The government said the action was ordered as India said it had intelligence that Jaish was planning more attacks.
Pakistani officials dismissed the Indian claims, saying the Indian aircraft had dropped their bombs in a wooded area, causing no damage or casualties.
Villagers near the town of Balakot were shaken from their sleep by the air strikes. They said only one person was wounded in the attack and they knew of no fatalities.
“We saw fallen trees and one damaged house, and four craters where the bombs had fallen,” said Mohammad Ajmal, a 25-year-old who visited the site.
A resident, who did not want to give his name, said there was a nearby madrasa Islamic college run by Jaish, though most villagers were guarded in talking about any militant neighbours.
JeM is a primarily anti-India group that forged ties with al Qaeda and has been on a U.N. terrorist list since 2001. In December 2001, Jaish fighters, along with members of another Pakistan-based militant group, Lashkar-e-Taiba, attacked India’s parliament, which almost led to a fourth war.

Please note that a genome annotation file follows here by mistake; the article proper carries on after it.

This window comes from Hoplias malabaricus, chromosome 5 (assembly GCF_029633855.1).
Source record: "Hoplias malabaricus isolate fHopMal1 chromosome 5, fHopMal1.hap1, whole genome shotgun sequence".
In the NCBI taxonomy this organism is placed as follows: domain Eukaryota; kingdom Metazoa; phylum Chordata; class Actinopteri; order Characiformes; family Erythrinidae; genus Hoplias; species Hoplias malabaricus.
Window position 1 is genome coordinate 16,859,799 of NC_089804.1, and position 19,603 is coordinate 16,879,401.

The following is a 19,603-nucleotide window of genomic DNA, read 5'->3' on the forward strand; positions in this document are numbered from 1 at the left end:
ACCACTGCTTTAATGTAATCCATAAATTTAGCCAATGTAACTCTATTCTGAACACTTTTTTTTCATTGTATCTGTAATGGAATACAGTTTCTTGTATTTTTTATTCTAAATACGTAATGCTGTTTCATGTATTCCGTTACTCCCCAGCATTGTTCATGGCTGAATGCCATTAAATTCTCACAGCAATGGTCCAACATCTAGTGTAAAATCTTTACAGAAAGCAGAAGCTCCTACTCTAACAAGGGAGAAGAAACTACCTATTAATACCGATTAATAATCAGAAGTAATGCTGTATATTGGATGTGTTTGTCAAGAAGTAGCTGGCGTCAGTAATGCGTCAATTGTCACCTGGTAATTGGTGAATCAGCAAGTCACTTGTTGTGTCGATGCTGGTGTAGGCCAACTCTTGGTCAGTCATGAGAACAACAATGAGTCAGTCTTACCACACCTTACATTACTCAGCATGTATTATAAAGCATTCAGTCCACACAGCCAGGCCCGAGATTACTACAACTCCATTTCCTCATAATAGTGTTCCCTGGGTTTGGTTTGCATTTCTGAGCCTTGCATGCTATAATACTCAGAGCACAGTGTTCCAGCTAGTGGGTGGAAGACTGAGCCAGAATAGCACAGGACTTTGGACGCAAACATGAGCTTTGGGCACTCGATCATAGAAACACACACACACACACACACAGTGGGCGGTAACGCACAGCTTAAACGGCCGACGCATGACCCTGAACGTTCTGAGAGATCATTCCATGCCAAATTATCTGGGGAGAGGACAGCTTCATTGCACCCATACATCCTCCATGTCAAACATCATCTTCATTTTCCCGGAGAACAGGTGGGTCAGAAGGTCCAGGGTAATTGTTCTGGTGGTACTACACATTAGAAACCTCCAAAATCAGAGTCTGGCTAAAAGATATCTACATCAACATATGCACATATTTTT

HOSPITALS ON ALERT
There has been mounting impatience in India to avenge the Feb. 14 attack, which was the most deadly seen in Kashmir during an insurgency that has lasted three decades, and as news of the raid broke, celebrations erupted across the country.
“I want to assure you our country is in safe hands,” Prime Minister Narendra Modi said to cheers at a rally in western India hours after the raid. “I won’t let the country down.”
Pakistan’s top civilian and military leaders rejected India’s comments that it had struck a “terrorist camp” inside Pakistan, warning that they would retaliate.
Pakistan’s National Security Committee (NSC), comprising top officials including Prime Minister Imran Khan and army chief Qamar Javed Bajwa, said Khan would “engage with global leadership to expose irresponsible Indian policy”. It also warned that “Pakistan shall respond at the time and place of its choosing” to Indian aggression.
China, Pakistan’s long-time ally, and United Nations Secretary-General Antonio Guterres urged both countries to exercise restraint.